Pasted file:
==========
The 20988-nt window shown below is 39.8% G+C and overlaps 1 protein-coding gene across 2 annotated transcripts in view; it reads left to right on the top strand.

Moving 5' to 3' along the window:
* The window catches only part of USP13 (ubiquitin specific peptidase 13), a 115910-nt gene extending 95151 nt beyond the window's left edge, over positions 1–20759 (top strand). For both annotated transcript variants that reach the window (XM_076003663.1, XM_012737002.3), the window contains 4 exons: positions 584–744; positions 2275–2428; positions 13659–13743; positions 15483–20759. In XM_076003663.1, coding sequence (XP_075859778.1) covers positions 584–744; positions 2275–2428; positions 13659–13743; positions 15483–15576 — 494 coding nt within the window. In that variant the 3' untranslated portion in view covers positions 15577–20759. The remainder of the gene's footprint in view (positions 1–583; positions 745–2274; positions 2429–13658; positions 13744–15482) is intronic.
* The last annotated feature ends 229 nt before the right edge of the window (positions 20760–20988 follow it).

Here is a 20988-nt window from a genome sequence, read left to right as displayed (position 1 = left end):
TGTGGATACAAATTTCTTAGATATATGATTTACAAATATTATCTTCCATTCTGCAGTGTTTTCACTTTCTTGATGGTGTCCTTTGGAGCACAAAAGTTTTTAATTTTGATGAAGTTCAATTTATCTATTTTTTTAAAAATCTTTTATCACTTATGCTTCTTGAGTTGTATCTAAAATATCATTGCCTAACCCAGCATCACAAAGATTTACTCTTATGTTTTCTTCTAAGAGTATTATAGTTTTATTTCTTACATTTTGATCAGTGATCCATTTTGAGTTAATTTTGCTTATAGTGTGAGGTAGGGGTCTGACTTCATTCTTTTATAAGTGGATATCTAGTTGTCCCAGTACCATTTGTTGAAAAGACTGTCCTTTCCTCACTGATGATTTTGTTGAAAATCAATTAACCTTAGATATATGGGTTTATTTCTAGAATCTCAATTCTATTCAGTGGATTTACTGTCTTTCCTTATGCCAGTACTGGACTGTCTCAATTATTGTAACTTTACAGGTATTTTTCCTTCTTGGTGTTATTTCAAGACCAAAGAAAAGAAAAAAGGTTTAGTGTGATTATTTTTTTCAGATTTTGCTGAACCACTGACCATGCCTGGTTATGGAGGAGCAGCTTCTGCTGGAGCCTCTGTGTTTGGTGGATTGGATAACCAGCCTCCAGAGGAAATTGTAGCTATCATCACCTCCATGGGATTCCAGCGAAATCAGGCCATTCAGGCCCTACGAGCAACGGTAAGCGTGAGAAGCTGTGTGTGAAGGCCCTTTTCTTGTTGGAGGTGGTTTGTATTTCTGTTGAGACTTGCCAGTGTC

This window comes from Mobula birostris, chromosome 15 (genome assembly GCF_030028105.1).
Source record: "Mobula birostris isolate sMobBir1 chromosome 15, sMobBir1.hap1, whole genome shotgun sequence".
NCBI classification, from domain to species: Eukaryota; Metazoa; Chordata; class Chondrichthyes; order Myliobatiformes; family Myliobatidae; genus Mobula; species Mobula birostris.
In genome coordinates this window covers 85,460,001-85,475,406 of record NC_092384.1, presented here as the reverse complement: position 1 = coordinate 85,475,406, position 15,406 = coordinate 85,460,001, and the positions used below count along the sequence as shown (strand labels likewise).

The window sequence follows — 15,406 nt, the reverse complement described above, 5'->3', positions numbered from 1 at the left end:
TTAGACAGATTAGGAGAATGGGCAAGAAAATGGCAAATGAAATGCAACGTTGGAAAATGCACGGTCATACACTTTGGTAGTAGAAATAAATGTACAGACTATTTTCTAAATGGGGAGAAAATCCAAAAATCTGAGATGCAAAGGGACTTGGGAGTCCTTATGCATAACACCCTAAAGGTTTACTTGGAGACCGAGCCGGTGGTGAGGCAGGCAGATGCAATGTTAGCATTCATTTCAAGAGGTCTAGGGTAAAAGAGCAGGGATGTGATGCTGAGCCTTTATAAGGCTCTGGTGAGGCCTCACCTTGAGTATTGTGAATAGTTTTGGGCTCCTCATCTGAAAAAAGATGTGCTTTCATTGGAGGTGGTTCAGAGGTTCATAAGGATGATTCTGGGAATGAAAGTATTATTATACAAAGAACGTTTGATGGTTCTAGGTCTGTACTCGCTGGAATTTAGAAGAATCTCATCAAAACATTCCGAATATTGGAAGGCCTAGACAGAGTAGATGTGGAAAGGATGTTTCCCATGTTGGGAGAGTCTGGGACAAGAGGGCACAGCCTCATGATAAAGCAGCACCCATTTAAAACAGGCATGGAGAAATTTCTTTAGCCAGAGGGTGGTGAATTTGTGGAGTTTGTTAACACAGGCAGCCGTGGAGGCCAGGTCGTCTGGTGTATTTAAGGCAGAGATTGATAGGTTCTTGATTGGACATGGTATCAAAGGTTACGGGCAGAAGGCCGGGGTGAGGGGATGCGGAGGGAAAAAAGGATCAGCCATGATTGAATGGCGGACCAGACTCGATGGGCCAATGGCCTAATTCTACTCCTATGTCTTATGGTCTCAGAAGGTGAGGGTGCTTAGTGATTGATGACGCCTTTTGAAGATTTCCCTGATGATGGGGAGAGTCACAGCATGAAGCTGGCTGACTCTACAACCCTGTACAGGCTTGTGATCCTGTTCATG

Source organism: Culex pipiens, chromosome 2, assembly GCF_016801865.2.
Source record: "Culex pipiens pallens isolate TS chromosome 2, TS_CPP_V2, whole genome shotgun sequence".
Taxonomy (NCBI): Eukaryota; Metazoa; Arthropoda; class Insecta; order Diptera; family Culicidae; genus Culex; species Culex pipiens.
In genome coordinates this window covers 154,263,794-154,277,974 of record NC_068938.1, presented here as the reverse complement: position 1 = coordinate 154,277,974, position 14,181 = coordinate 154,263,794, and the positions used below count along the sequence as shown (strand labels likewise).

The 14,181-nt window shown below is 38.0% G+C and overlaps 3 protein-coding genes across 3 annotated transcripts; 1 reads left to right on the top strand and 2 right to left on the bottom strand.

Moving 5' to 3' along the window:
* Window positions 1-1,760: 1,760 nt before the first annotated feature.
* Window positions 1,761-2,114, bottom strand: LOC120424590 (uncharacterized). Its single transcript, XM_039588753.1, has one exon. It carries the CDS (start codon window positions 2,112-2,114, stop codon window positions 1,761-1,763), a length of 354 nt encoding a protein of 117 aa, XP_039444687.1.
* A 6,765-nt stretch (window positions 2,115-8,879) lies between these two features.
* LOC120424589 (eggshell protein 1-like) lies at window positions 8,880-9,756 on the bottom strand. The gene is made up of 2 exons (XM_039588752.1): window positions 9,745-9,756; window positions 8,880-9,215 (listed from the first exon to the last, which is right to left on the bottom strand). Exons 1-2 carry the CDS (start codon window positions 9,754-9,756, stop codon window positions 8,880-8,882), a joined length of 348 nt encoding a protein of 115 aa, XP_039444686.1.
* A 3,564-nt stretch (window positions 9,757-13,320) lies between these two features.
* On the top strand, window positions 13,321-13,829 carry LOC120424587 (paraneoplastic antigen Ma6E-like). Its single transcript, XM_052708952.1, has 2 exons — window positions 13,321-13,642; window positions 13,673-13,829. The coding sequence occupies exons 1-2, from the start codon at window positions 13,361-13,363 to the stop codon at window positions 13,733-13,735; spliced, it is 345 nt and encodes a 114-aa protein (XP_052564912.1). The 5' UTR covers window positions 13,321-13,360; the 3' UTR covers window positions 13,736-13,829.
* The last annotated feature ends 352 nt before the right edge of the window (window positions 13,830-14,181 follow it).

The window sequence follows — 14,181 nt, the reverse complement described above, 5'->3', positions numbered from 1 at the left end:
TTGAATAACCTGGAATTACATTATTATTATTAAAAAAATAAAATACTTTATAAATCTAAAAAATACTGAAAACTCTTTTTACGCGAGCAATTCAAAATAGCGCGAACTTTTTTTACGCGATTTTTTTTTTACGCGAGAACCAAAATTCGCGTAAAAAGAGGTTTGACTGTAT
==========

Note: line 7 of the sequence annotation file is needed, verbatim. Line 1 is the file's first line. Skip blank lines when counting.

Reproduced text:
This window comes from Mobula birostris, chromosome 15 (genome assembly GCF_030028105.1).